There is almost nothing reported from the ferry routes between the islands, but since there are many regular tours in early autumn this should be a pioneering challenge!

Counting seabirds
Counting seabirds from land using telescopes have a long tradition mostly in northern an western Europe, but have in recent decades spread to many more places. A traditional seabird count means that you count and write down every species flying over the sea, and mostly in two major directions. Notes are also made about place, date, time of the day, weather, and observers.
   We hope that creating this page on Birding Azores will render in more and more counts from different seawatching spots. This will first of all give us a better knowledge of the movements of seabirds in Azorean waters. Further more this will, as the data base builds up, also allow all interested to search among all gathered data to see where and when the best opportunities are to see seabirds, or to check out what is normally seen at a special place at the time of the year when one is visting the area.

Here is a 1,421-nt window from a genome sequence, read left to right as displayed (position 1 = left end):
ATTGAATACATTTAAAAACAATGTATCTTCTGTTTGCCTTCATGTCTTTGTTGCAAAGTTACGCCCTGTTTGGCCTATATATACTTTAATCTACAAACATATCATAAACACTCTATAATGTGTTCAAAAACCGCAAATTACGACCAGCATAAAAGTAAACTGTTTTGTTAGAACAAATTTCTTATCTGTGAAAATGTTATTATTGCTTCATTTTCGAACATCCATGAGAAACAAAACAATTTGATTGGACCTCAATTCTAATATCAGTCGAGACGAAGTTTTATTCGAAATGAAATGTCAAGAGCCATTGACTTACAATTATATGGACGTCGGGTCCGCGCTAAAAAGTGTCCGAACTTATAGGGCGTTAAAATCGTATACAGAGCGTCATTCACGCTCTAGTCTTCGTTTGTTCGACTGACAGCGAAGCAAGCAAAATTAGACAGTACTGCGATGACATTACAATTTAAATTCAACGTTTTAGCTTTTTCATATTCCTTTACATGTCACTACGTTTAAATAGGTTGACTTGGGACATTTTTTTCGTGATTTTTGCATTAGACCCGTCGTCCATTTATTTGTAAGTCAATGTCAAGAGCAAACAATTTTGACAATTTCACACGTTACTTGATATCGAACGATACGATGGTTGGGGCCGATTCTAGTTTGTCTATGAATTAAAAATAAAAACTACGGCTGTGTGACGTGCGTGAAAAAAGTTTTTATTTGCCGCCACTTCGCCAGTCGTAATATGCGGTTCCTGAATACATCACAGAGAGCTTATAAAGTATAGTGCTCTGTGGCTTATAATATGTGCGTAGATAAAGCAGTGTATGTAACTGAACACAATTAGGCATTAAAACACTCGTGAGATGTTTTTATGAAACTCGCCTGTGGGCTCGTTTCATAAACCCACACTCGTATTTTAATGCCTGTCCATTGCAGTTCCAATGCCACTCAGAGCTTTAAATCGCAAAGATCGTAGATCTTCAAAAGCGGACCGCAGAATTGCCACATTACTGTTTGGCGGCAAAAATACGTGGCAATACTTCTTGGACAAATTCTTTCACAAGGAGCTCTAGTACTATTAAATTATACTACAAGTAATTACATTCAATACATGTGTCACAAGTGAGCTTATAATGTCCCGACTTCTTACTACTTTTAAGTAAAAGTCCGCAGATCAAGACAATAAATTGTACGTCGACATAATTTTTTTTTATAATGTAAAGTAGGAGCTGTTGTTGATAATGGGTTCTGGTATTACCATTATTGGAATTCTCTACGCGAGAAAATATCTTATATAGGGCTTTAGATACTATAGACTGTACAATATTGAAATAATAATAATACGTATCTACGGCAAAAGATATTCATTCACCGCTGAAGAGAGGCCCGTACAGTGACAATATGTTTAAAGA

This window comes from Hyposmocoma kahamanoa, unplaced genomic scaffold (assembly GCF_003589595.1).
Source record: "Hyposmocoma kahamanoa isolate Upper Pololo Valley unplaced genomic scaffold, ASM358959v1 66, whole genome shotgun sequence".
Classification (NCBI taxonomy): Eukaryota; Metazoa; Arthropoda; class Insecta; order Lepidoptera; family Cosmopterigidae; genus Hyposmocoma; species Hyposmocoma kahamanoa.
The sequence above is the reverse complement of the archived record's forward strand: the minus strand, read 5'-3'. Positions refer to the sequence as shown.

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You can search the seawatching counts below by using the "Sort" function to the right.

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2011-10-07 Flores, Santa Cruz
       Staffan Rodebrand and Peter Uppstu ,  4  hours,  728  birds per hour,  8  species
2009-01-06 São Miguel, Mosteiros
       Staffan Rodebrand ,  2  hours,  35  birds per hour,  5  species
2009-01-02 São Miguel, Mosteiros
       Staffan Rodebrand ,  2  hours,  91  birds per hour,  7  species
2008-12-08 São Miguel, Mosteiros
       Staffan Rodebrand ,  2  hours,  34  birds per hour,  7  species
2008-02-25 São Miguel, Mosteiros
       Staffan Rodebrand ,  2  hours,  563  birds per hour,  6  species
2008-02-20 São Miguel, Mosteiros
       Staffan Rodebrand ,  2  hours,  551  birds per hour,  5  species
2007-02-19 São Miguel, Boca da Ribeira Nordeste
       Joost and Thijs Valkenburg ,  3  hours,  39  birds per hour,  5  species
2007-02-19 São Miguel, Ponta da Ribeira-lomba da Fazenda
       Joost and Thijs Valkenburg ,  1  hours,  28  birds per hour,  4  species
2007-02-13 São Miguel, Boca da Ribeira Nordeste
       Thijs Valkenburg ,  1  hours,  74  birds per hour,  4  species
2007-02-05 São Miguel, Mosteiros
       Bosse Carlsson and Staffan Rodebrand ,  2  hours,  15  birds per hour,  6  species
2007-02-01 São Miguel, Mosteiros
       Bosse Carlsson and Staffan Rodebrand ,  2  hours,  23  birds per hour,  3  species
2006-11-11 Flores, Fajã Grande
       Christian Cederroth and Staffan Rodebrand ,  2  hours,  3702  birds per hour,  4  species
2006-10-16 Flores, Fajã Grande
       Staffan Rodebrand ,  1  hours,  2793  birds per hour,  3  species